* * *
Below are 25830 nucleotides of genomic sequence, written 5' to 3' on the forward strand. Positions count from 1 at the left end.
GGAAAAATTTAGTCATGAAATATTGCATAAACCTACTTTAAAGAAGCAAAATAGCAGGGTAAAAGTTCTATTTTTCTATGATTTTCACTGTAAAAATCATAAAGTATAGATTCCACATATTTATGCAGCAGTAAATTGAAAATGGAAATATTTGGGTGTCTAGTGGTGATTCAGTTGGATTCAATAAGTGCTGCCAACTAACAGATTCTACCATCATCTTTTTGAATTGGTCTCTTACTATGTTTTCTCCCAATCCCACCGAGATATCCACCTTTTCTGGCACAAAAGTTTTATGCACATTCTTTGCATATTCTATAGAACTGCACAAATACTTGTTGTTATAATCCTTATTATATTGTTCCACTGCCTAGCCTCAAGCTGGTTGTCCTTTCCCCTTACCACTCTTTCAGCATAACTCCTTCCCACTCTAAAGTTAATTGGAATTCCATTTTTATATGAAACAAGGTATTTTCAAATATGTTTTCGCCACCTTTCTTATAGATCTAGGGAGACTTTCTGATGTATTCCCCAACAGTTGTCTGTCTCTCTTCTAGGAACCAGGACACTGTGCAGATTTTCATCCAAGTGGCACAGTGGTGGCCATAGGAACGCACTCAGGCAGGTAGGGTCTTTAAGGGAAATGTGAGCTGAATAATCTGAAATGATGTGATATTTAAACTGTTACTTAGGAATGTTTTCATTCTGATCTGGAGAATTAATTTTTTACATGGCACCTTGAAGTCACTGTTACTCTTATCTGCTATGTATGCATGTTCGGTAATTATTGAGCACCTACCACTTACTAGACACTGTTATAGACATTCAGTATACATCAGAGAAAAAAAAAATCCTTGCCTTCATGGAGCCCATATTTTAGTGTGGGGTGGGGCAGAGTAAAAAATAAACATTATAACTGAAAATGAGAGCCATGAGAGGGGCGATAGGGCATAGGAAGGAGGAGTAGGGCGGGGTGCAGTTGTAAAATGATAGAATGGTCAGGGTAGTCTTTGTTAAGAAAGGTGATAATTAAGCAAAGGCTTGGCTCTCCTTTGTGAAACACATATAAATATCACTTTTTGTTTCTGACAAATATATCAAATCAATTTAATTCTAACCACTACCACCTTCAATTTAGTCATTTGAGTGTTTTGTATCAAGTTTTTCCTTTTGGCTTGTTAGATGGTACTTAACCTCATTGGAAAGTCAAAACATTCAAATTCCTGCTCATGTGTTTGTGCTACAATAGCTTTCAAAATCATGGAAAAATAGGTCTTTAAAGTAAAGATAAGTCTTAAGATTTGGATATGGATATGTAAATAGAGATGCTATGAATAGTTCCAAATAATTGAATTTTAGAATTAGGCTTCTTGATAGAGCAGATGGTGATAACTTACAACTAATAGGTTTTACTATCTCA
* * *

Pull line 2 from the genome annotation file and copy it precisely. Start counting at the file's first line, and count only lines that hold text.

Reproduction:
GGAAAAATTTAGTCATGAAATATTGCATAAACCTACTTTAAAGAAGCAAAATAGCAGGGTAAAAGTTCTATTTTTCTATGATTTTCACTGTAAAAATCATAAAGTATAGATTCCACATATTTATGCAGCAGTAAATTGAAAATGGAAATATTTGGGTGTCTAGTGGTGATTCAGTTGGATTCAATAAGTGCTGCCAACTAACAGATTCTACCATCATCTTTTTGAATTGGTCTCTTACTATGTTTTCTCCCAATCCCACCGAGATATCCACCTTTTCTGGCACAAAAGTTTTATGCACATTCTTTGCATATTCTATAGAACTGCACAAATACTTGTTGTTATAATCCTTATTATATTGTTCCACTGCCTAGCCTCAAGCTGGTTGTCCTTTCCCCTTACCACTCTTTCAGCATAACTCCTTCCCACTCTAAAGTTAATTGGAATTCCATTTTTATATGAAACAAGGTATTTTCAAATATGTTTTCGCCACCTTTCTTATAGATCTAGGGAGACTTTCTGATGTATTCCCCAACAGTTGTCTGTCTCTCTTCTAGGAACCAGGACACTGTGCAGATTTTCATCCAAGTGGCACAGTGGTGGCCATAGGAACGCACTCAGGCAGGTAGGGTCTTTAAGGGAAATGTGAGCTGAATAATCTGAAATGATGTGATATTTAAACTGTTACTTAGGAATGTTTTCATTCTGATCTGGAGAATTAATTTTTTACATGGCACCTTGAAGTCACTGTTACTCTTATCTGCTATGTATGCATGTTCGGTAATTATTGAGCACCTACCACTTACTAGACACTGTTATAGACATTCAGTATACATCAGAGAAAAAAAAAATCCTTGCCTTCATGGAGCCCATATTTTAGTGTGGGGTGGGGCAGAGTAAAAAATAAACATTATAACTGAAAATGAGAGCCATGAGAGGGGCGATAGGGCATAGGAAGGAGGAGTAGGGCGGGGTGCAGTTGTAAAATGATAGAATGGTCAGGGTAGTCTTTGTTAAGAAAGGTGATAATTAAGCAAAGGCTTGGCTCTCCTTTGTGAAACACATATAAATATCACTTTTTGTTTCTGACAAATATATCAAATCAATTTAATTCTAACCACTACCACCTTCAATTTAGTCATTTGAGTGTTTTGTATCAAGTTTTTCCTTTTGGCTTGTTAGATGGTACTTAACCTCATTGGAAAGTCAAAACATTCAAATTCCTGCTCATGTGTTTGTGCTACAATAGCTTTCAAAATCATGGAAAAATAGGTCTTTAAAGTAAAGATAAGTCTTAAGATTTGGATATGGATATGTAAATAGAGATGCTATGAATAGTTCCAAATAATTGAATTTTAGAATTAGGCTTCTTGATAGAGCAGATGGTGATAACTTACAACTAATAGGTTTTACTATCTCA